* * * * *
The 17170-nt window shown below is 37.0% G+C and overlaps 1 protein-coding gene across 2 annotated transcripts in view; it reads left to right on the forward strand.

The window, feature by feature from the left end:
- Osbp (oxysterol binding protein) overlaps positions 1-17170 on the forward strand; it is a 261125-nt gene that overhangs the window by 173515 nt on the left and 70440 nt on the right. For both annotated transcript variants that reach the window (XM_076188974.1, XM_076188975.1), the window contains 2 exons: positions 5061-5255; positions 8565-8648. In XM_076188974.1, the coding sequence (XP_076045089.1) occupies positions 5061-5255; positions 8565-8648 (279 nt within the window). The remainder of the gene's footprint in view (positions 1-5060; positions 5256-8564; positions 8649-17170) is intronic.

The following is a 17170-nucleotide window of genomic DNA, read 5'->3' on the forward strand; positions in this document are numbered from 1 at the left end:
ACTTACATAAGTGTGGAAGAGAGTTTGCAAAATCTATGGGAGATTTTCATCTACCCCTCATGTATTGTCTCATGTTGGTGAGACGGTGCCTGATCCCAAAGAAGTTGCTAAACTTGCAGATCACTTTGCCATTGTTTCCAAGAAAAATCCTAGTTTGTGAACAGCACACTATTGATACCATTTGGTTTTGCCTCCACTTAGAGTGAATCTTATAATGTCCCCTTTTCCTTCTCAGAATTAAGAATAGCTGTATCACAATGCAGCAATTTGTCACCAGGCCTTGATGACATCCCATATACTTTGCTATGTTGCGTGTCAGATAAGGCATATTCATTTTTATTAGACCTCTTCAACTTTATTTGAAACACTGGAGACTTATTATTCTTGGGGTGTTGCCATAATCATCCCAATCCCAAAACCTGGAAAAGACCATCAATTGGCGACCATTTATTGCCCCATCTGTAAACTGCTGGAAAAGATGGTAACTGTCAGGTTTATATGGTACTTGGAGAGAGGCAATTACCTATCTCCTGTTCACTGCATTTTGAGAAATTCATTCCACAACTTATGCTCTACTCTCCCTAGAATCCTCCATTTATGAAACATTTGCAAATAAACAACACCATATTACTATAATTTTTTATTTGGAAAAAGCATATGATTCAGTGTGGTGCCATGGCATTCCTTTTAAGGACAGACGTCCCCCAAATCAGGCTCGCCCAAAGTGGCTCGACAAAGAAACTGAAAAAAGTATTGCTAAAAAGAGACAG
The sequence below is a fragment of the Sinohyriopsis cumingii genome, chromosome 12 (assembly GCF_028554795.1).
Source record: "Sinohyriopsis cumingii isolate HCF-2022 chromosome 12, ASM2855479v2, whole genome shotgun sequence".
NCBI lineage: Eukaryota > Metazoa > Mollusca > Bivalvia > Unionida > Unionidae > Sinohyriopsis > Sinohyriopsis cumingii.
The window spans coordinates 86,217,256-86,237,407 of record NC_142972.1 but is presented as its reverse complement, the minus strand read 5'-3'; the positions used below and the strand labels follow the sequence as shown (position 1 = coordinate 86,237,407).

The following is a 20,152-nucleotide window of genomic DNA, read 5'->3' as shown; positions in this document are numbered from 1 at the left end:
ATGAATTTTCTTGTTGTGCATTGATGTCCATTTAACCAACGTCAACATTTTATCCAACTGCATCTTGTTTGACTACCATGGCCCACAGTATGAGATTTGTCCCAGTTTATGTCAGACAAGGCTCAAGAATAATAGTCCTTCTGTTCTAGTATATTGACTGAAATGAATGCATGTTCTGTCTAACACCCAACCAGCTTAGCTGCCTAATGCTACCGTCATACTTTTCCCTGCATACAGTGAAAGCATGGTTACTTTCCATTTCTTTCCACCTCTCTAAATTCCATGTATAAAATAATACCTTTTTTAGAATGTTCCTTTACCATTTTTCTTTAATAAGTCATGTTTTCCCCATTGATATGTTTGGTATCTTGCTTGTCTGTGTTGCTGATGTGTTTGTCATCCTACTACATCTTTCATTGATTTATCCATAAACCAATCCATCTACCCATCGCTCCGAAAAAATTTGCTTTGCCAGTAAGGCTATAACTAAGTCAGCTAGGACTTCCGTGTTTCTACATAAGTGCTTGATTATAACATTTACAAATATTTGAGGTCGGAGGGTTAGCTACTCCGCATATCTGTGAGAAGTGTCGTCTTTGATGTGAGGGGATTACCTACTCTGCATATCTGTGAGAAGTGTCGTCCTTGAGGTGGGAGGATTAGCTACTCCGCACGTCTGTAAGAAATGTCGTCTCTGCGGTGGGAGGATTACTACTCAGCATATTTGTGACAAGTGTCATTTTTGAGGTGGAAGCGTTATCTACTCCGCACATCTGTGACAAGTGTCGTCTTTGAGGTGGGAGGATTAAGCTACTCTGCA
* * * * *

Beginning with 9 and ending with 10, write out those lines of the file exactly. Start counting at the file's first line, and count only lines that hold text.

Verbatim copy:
The window spans coordinates 86,217,256-86,237,407 of record NC_142972.1 but is presented as its reverse complement, the minus strand read 5'-3'; the positions used below and the strand labels follow the sequence as shown (position 1 = coordinate 86,237,407).

The following is a 20,152-nucleotide window of genomic DNA, read 5'->3' as shown; positions in this document are numbered from 1 at the left end: